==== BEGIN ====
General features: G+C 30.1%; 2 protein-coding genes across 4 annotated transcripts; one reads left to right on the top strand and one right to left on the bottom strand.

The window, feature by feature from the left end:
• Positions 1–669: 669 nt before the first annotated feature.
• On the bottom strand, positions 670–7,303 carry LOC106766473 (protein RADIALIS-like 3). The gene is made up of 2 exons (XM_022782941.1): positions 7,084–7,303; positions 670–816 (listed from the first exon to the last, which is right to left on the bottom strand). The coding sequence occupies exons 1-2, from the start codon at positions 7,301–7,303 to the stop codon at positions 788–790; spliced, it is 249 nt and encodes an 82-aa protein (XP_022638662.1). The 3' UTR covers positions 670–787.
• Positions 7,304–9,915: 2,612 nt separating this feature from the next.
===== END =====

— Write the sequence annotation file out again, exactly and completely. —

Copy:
General features: G+C 30.1%; 2 protein-coding genes across 4 annotated transcripts; one reads left to right on the top strand and one right to left on the bottom strand.

The window, feature by feature from the left end:
• Positions 1–669: 669 nt before the first annotated feature.
• On the bottom strand, positions 670–7,303 carry LOC106766473 (protein RADIALIS-like 3). The gene is made up of 2 exons (XM_022782941.1): positions 7,084–7,303; positions 670–816 (listed from the first exon to the last, which is right to left on the bottom strand). The coding sequence occupies exons 1-2, from the start codon at positions 7,301–7,303 to the stop codon at positions 788–790; spliced, it is 249 nt and encodes an 82-aa protein (XP_022638662.1). The 3' UTR covers positions 670–787.
• Positions 7,304–9,915: 2,612 nt separating this feature from the next.